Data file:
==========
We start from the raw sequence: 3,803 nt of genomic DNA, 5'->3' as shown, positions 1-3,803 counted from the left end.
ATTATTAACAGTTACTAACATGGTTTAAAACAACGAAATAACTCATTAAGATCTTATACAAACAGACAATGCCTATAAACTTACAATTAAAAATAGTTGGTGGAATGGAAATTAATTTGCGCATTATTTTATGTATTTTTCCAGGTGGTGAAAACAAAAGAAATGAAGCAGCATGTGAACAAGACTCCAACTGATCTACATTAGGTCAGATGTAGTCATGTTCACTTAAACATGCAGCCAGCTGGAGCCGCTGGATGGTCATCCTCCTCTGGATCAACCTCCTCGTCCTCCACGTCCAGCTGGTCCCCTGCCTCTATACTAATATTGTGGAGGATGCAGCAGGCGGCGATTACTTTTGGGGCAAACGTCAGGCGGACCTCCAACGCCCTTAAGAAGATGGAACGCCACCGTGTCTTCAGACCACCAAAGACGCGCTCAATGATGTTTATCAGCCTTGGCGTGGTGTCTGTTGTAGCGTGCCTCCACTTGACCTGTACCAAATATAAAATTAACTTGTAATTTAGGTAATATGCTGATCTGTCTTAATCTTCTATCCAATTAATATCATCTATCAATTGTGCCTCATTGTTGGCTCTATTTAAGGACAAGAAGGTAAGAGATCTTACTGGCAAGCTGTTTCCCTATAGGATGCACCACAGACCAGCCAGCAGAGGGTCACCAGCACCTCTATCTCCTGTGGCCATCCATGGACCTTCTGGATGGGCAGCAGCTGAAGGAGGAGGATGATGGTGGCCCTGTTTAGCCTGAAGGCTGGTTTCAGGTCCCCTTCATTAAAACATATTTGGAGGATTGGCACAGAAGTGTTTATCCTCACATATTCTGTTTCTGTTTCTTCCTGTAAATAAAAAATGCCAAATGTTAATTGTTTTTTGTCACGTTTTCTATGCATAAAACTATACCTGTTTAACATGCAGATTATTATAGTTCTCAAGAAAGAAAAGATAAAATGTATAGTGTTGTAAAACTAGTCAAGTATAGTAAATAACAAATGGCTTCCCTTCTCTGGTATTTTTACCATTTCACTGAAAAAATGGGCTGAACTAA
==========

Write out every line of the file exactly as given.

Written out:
We start from the raw sequence: 3,803 nt of genomic DNA, 5'->3' as shown, positions 1-3,803 counted from the left end.
ATTATTAACAGTTACTAACATGGTTTAAAACAACGAAATAACTCATTAAGATCTTATACAAACAGACAATGCCTATAAACTTACAATTAAAAATAGTTGGTGGAATGGAAATTAATTTGCGCATTATTTTATGTATTTTTCCAGGTGGTGAAAACAAAAGAAATGAAGCAGCATGTGAACAAGACTCCAACTGATCTACATTAGGTCAGATGTAGTCATGTTCACTTAAACATGCAGCCAGCTGGAGCCGCTGGATGGTCATCCTCCTCTGGATCAACCTCCTCGTCCTCCACGTCCAGCTGGTCCCCTGCCTCTATACTAATATTGTGGAGGATGCAGCAGGCGGCGATTACTTTTGGGGCAAACGTCAGGCGGACCTCCAACGCCCTTAAGAAGATGGAACGCCACCGTGTCTTCAGACCACCAAAGACGCGCTCAATGATGTTTATCAGCCTTGGCGTGGTGTCTGTTGTAGCGTGCCTCCACTTGACCTGTACCAAATATAAAATTAACTTGTAATTTAGGTAATATGCTGATCTGTCTTAATCTTCTATCCAATTAATATCATCTATCAATTGTGCCTCATTGTTGGCTCTATTTAAGGACAAGAAGGTAAGAGATCTTACTGGCAAGCTGTTTCCCTATAGGATGCACCACAGACCAGCCAGCAGAGGGTCACCAGCACCTCTATCTCCTGTGGCCATCCATGGACCTTCTGGATGGGCAGCAGCTGAAGGAGGAGGATGATGGTGGCCCTGTTTAGCCTGAAGGCTGGTTTCAGGTCCCCTTCATTAAAACATATTTGGAGGATTGGCACAGAAGTGTTTATCCTCACATATTCTGTTTCTGTTTCTTCCTGTAAATAAAAAATGCCAAATGTTAATTGTTTTTTGTCACGTTTTCTATGCATAAAACTATACCTGTTTAACATGCAGATTATTATAGTTCTCAAGAAAGAAAAGATAAAATGTATAGTGTTGTAAAACTAGTCAAGTATAGTAAATAACAAATGGCTTCCCTTCTCTGGTATTTTTACCATTTCACTGAAAAAATGGGCTGAACTAA